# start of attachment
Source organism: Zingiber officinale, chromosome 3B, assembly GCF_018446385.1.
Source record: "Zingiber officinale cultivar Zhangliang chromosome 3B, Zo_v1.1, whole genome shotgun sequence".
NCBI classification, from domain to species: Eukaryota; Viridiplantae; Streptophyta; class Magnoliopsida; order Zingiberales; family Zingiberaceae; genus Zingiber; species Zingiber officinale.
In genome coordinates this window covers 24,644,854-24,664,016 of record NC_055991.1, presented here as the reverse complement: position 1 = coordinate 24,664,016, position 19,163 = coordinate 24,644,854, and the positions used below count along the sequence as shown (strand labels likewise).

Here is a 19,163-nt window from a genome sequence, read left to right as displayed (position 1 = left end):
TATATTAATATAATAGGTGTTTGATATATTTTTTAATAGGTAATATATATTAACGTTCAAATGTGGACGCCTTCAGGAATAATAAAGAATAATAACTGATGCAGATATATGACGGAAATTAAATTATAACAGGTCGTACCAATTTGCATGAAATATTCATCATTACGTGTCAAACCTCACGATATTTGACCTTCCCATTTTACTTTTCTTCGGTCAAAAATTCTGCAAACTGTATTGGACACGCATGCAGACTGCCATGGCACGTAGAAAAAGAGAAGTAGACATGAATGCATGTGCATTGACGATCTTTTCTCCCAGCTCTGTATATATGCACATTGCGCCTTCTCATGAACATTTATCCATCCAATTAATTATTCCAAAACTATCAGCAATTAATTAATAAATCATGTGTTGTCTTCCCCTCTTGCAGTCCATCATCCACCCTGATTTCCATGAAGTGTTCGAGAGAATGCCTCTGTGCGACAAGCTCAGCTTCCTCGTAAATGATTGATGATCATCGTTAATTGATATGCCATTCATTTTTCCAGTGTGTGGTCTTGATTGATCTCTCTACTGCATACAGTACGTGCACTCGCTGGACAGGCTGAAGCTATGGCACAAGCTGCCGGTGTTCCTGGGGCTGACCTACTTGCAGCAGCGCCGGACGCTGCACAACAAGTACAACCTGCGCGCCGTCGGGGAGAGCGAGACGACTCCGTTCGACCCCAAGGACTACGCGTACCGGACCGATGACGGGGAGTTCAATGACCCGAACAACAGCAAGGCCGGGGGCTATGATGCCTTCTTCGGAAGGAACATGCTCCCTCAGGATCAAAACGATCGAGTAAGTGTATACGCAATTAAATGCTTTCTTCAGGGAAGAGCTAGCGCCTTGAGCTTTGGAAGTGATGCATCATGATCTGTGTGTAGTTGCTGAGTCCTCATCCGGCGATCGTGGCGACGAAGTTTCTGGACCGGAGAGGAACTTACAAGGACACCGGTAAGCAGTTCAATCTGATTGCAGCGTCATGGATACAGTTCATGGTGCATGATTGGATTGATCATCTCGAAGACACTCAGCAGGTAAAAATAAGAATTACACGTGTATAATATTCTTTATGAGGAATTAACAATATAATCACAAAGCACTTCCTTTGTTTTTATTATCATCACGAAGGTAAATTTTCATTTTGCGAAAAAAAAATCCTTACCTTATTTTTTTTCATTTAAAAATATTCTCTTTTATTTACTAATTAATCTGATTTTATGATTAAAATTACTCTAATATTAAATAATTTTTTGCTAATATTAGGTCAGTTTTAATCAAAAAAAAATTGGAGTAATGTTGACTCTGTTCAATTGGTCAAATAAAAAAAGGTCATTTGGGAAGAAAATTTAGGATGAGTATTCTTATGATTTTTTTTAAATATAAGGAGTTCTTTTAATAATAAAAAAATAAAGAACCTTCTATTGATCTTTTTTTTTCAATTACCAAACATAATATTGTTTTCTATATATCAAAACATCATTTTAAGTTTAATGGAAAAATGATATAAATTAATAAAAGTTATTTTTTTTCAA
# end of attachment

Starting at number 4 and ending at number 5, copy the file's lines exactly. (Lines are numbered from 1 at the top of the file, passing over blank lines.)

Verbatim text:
In genome coordinates this window covers 24,644,854-24,664,016 of record NC_055991.1, presented here as the reverse complement: position 1 = coordinate 24,664,016, position 19,163 = coordinate 24,644,854, and the positions used below count along the sequence as shown (strand labels likewise).

Here is a 19,163-nt window from a genome sequence, read left to right as displayed (position 1 = left end):